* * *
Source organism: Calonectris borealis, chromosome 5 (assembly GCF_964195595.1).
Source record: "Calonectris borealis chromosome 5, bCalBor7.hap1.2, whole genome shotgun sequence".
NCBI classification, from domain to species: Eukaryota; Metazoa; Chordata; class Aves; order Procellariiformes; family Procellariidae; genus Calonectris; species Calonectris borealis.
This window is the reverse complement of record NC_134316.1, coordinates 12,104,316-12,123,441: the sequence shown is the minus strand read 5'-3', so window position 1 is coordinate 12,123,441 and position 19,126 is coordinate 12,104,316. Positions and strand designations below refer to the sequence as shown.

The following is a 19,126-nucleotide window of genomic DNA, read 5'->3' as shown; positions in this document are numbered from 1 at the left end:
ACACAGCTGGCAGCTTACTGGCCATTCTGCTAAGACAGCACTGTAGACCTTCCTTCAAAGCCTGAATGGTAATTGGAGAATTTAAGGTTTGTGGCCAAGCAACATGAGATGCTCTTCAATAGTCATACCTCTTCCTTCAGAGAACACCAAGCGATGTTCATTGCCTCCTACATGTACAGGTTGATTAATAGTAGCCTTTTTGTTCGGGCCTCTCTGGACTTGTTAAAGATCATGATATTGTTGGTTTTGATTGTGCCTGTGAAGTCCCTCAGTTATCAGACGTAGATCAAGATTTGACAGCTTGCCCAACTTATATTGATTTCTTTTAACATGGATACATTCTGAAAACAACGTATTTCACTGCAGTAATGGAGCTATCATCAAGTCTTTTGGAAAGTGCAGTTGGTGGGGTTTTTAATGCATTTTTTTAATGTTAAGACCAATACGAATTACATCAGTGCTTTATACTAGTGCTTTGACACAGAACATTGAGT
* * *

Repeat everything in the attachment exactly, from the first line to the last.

Source organism: Calonectris borealis, chromosome 5 (assembly GCF_964195595.1).
Source record: "Calonectris borealis chromosome 5, bCalBor7.hap1.2, whole genome shotgun sequence".
NCBI classification, from domain to species: Eukaryota; Metazoa; Chordata; class Aves; order Procellariiformes; family Procellariidae; genus Calonectris; species Calonectris borealis.
This window is the reverse complement of record NC_134316.1, coordinates 12,104,316-12,123,441: the sequence shown is the minus strand read 5'-3', so window position 1 is coordinate 12,123,441 and position 19,126 is coordinate 12,104,316. Positions and strand designations below refer to the sequence as shown.

The following is a 19,126-nucleotide window of genomic DNA, read 5'->3' as shown; positions in this document are numbered from 1 at the left end:
ACACAGCTGGCAGCTTACTGGCCATTCTGCTAAGACAGCACTGTAGACCTTCCTTCAAAGCCTGAATGGTAATTGGAGAATTTAAGGTTTGTGGCCAAGCAACATGAGATGCTCTTCAATAGTCATACCTCTTCCTTCAGAGAACACCAAGCGATGTTCATTGCCTCCTACATGTACAGGTTGATTAATAGTAGCCTTTTTGTTCGGGCCTCTCTGGACTTGTTAAAGATCATGATATTGTTGGTTTTGATTGTGCCTGTGAAGTCCCTCAGTTATCAGACGTAGATCAAGATTTGACAGCTTGCCCAACTTATATTGATTTCTTTTAACATGGATACATTCTGAAAACAACGTATTTCACTGCAGTAATGGAGCTATCATCAAGTCTTTTGGAAAGTGCAGTTGGTGGGGTTTTTAATGCATTTTTTTAATGTTAAGACCAATACGAATTACATCAGTGCTTTATACTAGTGCTTTGACACAGAACATTGAGT